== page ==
Lower Side Moldings

Discussion in 'Chevy Truck Accessories' started by Paul M, Aug 6, 2007.

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  1. Paul M

    Paul M New Member

    Since I am confident of getting the interior back together - re the plastic clips
    thread- I want to start making arrangements to replace the lower side moldings on my 89 K2500 Silverado. The chrome has yellowed and is peeling.
    I tried to replace the chrome but the strips available will not adhere properly when bent around a curve. I thought the manufacturer had this figured out but .. NO. Is there anyone that hhas done this job?
  2. tbplus10

    tbplus10 Super Moderator Staff Member Platinum Contributor 1000 Posts 100 Posts

  3. Paul M

    Paul M New Member

    Thank you for the info on the purchase of the moldings. First, I need to remove the old ones. I think I know how to, but I am always looking for new techniques for doing various tasks. Any suggestions?
  4. tbplus10

    tbplus10 Super Moderator Staff Member Platinum Contributor 1000 Posts 100 Posts

    Well your in Arizona so it might not help but heres how I usually remove factory mouldings:
    Get the wifes hair dryer and heat the trim piece and panel around it on one end, then use a plastic spatula (a bondo spreader works best for me) to pry the moulding away from the body panel.
    Once you get an edge of the moulding sticking up that you can grab on to you can use that to pull away from the panel while heating the glue underneath with the hair dryer.
    The moulding should peel back pretty easy when the glue gets heated (especially on a hot Arizona day).
    Then use the plastic spatula and your fingers to remove any leftover glue from the panels. I usually wear surgical gloves while doing this because it gets a little messy. And sometimes a little WD40 sprayed on the glue and allowed to set for a half hour or so will help loosen up the glue.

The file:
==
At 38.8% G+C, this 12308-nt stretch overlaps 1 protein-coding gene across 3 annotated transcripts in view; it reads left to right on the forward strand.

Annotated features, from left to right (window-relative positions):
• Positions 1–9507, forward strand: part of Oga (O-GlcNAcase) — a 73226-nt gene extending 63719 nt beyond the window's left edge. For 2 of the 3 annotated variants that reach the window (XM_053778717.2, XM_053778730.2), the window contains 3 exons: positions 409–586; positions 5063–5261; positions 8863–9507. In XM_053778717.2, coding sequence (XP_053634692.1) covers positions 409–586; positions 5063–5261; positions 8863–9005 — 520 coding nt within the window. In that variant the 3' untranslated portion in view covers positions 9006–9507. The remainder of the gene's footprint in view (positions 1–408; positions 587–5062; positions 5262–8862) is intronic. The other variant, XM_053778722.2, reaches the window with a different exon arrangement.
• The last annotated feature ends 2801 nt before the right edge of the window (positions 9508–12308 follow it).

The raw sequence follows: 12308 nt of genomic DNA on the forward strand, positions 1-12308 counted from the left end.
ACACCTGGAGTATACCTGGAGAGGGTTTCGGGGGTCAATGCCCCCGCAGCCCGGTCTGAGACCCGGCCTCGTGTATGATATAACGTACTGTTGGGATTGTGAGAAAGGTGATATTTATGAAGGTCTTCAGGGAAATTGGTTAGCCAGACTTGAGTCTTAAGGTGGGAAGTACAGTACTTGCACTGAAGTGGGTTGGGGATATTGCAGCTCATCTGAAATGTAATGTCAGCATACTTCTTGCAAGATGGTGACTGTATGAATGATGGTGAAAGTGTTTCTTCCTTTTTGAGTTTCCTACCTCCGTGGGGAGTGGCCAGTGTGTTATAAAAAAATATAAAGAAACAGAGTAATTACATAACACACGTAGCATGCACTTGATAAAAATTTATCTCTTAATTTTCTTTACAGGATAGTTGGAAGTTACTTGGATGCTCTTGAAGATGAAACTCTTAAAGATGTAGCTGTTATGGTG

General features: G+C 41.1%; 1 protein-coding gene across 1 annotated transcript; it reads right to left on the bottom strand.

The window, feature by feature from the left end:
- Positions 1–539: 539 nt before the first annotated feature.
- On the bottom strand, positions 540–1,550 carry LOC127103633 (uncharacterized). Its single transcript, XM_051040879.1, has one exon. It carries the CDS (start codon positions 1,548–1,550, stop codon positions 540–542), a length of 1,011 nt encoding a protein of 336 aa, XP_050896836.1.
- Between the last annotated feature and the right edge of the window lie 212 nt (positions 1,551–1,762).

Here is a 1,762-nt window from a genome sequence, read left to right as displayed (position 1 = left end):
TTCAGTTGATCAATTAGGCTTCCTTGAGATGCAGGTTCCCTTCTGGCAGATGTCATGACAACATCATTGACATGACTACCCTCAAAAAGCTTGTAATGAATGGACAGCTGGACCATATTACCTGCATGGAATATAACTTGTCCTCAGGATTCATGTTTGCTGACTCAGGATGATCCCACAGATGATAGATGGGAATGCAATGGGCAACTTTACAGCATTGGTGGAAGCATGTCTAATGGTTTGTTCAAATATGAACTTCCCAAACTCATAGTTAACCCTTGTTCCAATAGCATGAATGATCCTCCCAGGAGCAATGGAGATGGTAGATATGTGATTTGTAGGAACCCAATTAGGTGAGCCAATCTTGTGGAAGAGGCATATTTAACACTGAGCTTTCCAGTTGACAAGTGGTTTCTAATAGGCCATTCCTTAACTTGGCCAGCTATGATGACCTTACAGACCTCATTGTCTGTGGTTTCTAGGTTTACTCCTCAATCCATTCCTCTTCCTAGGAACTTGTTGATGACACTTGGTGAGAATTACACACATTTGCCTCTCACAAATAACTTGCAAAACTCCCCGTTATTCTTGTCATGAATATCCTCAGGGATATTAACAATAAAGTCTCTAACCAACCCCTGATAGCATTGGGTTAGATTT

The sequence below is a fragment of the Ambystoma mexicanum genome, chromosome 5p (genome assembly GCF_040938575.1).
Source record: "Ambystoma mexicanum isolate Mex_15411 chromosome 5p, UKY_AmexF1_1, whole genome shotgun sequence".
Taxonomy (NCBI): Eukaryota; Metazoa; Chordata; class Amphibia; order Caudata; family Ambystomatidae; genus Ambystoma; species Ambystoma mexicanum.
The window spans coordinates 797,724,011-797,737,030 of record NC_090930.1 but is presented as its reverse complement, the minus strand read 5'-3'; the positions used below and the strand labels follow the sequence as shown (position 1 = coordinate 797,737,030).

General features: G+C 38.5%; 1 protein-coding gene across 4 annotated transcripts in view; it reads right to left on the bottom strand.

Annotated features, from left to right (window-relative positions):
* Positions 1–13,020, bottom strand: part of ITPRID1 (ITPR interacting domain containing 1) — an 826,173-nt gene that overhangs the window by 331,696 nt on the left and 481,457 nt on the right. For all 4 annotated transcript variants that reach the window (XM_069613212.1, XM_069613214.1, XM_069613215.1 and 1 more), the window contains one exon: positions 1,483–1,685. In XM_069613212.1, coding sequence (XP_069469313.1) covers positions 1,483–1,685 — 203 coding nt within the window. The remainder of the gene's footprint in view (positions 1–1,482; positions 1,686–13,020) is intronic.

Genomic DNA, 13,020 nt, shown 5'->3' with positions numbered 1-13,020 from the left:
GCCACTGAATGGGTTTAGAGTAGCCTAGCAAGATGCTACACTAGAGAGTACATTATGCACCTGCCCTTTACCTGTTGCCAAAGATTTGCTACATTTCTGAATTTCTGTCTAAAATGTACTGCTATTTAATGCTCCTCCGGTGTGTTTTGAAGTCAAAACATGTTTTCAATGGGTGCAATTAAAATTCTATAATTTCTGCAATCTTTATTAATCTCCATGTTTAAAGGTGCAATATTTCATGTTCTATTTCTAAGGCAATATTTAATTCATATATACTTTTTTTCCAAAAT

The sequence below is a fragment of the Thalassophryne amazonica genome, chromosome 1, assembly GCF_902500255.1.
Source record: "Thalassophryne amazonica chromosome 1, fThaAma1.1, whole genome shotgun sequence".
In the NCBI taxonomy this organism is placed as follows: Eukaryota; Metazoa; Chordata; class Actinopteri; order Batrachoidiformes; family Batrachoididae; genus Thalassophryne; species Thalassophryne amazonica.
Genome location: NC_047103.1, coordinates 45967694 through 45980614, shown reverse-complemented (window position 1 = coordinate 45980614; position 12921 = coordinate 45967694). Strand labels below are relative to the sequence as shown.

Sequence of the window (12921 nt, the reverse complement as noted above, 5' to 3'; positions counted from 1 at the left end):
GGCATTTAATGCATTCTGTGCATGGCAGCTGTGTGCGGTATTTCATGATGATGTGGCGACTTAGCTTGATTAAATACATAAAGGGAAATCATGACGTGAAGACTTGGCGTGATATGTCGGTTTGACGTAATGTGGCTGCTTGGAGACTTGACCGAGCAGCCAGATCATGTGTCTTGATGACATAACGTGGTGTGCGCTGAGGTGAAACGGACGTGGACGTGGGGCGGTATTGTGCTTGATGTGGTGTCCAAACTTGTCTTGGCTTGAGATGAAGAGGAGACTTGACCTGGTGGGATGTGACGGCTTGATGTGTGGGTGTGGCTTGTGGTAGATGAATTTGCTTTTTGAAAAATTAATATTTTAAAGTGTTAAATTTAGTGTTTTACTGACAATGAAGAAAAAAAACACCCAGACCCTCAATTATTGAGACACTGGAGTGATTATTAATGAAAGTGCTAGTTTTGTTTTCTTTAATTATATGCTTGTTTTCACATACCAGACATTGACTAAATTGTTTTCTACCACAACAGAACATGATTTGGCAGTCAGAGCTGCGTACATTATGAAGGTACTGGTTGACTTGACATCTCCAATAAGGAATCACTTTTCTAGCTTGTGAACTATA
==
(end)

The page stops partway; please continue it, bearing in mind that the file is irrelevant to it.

I'm sure the replacement trim strips will have instructions for application but heres some things they may not recommend:
    Wax any places your not applying replacement trim strips that previously had trim strips on them. This paint has been covered for xx amount of years and never been waxed it will oxidize quickly.
    Run a tape strip down the side of the truck to serve as an alignment tool for applying the new trim strip, its easier to reapply a wavy tape line than it is to peel off the new trim strip and try to reapply it.
    Use cleaner on the area the new trim strip will be applied to, I hesitate to say paint thinner because most people rub it in a little to hard and take off the clear coat or even get into the color coats. Possibly your local auto parts store has a good grease and wax remover to accomplish this with.
    After you have the new trim strip applied put a coat of wax on the panels around and up to the new trim strip to ensure you cover any areas you may have inadvertantly removed wax from while prepping the panels before putting on the new trim strip.
    The stripping process will take about 3 hours.
    Heres an after picture of the last truck I removed the trim strips from, I didnt replace them because I was going for a blacked out look and the truck only parks next to other vehicles in my driveway.[​IMG]
  5. Paul M

    Paul M New Member

    Thank you Tim. I figured a heater of some sort would be involved. You provided a lot of other useful information especially on the technique - following along under the trim strip with the heat gun in particular. You are very precise and this is a very good thing.
    Thank you.
    I did sucessfully fix my broken clips on the interior trim with JB Weld. Chevy has the trim but only in tan, not the maroon. But JB Weld works real well.

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